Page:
Law, Decision-Making, and Microcomputers: Cross-National Perspectives

By Stuart S. Nagel | Go to book overview

CHAPTER 5
Microcomputers, Decision-Making,
and Case Evaluation
Richard Graham
JURY VERDICT RESEARCH--THE COMPANY
For three decades, Jury Verdict Research (JVR) has maintained a database of personal injury verdicts that are statistically analyzed by injury, liability, and region. The company was founded in 1959 when a Cleveland attorney, Philip J. Hermann, noting the similarities in jury verdict patterns, discerned the need for legal research that identified probabilities for plaintiff recovery and injury values rendered for similar cases. It has been convincingly demonstrated that when faced with similar facts of economic loss and injury, juries render awards that are amazingly consistent. This pattern of predictability is called actuarial fact and is the principle of the JVR evaluation process.1JVR's research methodology was developed by Hans Zeisel and Harry Kalven, Jr., at the University of Chicago School of Law and by Dr. Barritone of Case Western Reserve University. Essentially the method involves accepted and proven formulae of statistical analysis coupled with regression analysis and data reduction to the normal curve.The nucleus of research activity within JVR is the database. Initiated in 1959, the database has been constantly appended until, at present, approximately 2,000 verdicts per month are added to this repository of personal injury verdict data. Drawing upon the wealth of information available, which encompasses all fifty states and the District of Columbia, the research staff provides inclusive assistance to clients in four broad study areas:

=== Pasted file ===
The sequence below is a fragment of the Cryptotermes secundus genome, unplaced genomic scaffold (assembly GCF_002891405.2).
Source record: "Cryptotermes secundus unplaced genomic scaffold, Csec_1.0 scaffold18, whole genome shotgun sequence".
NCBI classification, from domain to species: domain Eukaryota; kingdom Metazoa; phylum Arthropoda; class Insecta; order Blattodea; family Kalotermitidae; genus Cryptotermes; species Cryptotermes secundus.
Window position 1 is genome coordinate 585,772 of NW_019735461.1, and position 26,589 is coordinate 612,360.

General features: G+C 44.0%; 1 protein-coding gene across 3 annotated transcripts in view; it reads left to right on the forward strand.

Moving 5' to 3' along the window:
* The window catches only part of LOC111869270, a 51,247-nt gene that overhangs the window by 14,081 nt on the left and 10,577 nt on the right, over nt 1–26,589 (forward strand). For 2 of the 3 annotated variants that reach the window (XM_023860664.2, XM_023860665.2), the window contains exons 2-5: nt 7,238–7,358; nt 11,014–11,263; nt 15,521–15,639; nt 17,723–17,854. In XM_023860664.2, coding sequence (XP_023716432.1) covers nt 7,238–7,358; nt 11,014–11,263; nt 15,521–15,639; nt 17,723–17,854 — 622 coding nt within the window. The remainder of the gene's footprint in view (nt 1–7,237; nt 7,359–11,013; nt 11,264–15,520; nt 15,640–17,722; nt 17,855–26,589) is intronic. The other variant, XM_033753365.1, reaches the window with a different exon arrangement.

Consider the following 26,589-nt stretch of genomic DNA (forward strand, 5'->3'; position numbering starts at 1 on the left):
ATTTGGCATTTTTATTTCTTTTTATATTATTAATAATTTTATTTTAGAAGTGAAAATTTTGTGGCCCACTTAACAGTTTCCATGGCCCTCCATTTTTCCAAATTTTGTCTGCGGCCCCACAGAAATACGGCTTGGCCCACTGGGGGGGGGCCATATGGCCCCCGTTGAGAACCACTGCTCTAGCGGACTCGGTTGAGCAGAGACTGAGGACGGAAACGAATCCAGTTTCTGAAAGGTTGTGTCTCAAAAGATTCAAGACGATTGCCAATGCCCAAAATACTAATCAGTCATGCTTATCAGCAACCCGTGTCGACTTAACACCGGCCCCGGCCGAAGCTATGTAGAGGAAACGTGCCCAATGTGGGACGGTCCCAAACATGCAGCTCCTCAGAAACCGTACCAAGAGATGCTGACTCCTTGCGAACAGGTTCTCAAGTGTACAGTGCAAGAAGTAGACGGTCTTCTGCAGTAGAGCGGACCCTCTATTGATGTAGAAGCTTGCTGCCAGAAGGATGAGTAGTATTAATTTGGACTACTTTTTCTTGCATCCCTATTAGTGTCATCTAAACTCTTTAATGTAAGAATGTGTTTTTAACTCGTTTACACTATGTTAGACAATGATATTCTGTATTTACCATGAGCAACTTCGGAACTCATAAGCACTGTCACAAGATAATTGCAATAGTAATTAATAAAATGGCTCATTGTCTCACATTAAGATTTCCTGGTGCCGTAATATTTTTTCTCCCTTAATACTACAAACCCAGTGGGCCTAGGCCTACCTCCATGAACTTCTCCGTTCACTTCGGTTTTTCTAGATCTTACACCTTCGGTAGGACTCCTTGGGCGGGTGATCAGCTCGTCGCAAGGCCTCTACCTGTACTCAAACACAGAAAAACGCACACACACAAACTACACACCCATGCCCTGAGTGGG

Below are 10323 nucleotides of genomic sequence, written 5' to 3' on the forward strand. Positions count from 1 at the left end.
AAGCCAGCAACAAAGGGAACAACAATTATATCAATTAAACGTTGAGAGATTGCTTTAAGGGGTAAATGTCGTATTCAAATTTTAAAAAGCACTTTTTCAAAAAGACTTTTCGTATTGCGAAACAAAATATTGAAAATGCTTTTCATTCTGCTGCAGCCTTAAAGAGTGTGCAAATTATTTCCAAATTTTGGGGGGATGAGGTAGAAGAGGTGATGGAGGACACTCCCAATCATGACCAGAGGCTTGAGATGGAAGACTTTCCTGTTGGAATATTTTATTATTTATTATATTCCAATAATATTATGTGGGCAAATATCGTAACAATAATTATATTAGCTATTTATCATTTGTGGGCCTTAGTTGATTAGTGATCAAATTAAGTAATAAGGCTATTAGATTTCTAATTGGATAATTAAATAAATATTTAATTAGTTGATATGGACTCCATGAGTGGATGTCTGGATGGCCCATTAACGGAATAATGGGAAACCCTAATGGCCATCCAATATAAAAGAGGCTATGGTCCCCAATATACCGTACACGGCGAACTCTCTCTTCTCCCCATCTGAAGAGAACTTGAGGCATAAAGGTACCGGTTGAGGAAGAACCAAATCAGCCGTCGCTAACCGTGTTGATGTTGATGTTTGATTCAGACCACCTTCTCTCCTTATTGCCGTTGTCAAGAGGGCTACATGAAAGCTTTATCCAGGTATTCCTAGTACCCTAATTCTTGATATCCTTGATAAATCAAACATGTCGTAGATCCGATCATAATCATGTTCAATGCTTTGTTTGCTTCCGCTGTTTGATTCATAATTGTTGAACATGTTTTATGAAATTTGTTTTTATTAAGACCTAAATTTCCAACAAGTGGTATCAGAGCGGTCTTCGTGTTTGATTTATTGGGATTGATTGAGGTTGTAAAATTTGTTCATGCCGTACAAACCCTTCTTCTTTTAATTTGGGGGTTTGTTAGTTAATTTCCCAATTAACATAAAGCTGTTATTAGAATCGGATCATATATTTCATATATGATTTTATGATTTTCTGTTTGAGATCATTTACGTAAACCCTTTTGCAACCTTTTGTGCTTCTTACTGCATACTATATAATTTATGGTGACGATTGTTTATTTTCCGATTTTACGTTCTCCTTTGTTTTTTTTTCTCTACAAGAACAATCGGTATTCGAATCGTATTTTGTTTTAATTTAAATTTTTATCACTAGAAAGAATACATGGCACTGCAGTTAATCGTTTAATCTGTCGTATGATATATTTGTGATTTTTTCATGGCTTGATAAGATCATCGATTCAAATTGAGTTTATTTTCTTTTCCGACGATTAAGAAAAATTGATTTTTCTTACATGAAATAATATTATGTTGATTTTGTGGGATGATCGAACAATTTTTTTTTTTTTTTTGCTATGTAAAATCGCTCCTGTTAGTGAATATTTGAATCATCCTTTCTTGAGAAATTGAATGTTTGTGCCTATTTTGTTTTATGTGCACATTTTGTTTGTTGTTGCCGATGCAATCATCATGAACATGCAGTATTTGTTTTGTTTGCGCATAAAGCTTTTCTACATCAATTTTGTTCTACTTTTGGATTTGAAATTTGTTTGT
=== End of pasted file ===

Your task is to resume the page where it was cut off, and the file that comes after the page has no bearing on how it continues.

1. Liability situations
2. Injury claims and evaluations

-67-

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